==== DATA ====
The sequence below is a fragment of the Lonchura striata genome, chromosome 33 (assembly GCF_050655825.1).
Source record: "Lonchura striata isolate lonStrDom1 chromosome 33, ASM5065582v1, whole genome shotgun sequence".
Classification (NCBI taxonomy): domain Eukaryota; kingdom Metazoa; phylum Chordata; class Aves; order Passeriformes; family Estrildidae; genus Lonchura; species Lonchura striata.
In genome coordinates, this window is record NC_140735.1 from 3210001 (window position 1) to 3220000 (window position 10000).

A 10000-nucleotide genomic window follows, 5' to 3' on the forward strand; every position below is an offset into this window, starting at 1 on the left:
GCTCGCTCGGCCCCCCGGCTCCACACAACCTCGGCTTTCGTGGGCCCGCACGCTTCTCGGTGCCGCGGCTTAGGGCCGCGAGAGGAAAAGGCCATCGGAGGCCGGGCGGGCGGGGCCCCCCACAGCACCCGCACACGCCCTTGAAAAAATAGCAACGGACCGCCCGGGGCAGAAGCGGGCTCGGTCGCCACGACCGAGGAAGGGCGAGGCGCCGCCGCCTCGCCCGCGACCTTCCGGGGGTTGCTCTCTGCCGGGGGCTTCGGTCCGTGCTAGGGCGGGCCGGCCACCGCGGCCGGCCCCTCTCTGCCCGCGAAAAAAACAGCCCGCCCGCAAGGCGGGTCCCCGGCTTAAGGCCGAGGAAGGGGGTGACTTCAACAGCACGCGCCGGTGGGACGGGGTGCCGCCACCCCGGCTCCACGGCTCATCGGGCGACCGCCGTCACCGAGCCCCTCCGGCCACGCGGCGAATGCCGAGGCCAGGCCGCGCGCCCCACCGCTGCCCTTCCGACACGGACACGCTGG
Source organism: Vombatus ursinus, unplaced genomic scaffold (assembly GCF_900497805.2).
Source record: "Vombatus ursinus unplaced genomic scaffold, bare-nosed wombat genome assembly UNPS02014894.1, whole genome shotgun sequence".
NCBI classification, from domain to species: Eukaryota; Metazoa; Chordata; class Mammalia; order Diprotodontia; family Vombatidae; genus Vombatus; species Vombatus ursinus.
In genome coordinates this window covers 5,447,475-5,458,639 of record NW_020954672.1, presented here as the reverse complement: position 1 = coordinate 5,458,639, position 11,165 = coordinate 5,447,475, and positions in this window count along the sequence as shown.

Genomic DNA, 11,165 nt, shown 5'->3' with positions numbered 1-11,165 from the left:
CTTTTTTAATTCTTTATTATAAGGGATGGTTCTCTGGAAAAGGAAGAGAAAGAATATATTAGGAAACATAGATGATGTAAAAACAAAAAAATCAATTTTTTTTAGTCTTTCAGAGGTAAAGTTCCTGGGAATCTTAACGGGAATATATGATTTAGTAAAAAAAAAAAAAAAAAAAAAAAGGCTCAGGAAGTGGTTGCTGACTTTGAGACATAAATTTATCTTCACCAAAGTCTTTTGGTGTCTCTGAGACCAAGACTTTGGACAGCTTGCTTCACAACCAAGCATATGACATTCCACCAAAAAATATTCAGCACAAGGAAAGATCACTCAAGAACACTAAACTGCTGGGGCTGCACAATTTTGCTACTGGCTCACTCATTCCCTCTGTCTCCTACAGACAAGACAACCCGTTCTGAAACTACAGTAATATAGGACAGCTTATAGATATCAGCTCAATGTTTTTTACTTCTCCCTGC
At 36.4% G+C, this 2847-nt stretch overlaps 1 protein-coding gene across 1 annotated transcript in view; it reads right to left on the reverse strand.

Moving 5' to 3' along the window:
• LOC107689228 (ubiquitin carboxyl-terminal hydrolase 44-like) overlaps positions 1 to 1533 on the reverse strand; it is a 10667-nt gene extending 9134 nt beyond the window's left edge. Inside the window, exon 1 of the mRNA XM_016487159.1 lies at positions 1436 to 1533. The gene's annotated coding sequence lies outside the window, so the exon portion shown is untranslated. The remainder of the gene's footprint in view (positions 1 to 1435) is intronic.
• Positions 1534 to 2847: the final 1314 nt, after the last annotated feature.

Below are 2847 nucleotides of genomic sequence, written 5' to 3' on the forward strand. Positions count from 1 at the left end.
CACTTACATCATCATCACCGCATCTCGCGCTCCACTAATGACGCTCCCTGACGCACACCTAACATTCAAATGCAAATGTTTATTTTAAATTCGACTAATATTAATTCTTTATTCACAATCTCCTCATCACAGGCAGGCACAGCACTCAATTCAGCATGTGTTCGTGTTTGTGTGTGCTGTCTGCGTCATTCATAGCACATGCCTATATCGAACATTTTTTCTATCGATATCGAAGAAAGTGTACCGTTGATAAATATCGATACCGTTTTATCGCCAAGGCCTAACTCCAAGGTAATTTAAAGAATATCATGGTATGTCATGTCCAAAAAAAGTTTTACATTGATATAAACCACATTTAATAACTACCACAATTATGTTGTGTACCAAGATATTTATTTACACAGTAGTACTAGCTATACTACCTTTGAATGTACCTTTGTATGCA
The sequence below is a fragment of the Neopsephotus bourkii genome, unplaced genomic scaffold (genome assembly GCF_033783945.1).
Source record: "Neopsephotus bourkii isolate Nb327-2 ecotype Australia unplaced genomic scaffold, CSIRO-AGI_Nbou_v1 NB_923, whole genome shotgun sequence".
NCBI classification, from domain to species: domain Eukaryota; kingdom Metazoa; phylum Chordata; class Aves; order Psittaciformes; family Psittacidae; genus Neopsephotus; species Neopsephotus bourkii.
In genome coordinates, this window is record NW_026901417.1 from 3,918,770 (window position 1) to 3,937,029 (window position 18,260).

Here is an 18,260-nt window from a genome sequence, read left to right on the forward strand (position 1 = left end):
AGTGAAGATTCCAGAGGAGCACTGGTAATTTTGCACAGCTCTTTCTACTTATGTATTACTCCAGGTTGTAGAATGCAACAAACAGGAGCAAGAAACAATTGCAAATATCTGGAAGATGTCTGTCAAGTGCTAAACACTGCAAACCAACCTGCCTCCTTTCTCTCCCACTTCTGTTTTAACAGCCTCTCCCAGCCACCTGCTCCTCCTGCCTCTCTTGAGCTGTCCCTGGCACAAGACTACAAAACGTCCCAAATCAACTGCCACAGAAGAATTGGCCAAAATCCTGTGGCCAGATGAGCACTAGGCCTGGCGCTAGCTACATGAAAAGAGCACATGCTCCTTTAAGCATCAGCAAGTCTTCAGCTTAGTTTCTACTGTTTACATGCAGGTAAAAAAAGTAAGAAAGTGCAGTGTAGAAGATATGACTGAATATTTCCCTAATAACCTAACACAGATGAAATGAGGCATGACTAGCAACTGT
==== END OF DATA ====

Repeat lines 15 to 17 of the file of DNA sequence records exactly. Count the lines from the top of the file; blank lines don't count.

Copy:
• LOC107689228 (ubiquitin carboxyl-terminal hydrolase 44-like) overlaps positions 1 to 1533 on the reverse strand; it is a 10667-nt gene extending 9134 nt beyond the window's left edge. Inside the window, exon 1 of the mRNA XM_016487159.1 lies at positions 1436 to 1533. The gene's annotated coding sequence lies outside the window, so the exon portion shown is untranslated. The remainder of the gene's footprint in view (positions 1 to 1435) is intronic.
• Positions 1534 to 2847: the final 1314 nt, after the last annotated feature.

Below are 2847 nucleotides of genomic sequence, written 5' to 3' on the forward strand. Positions count from 1 at the left end.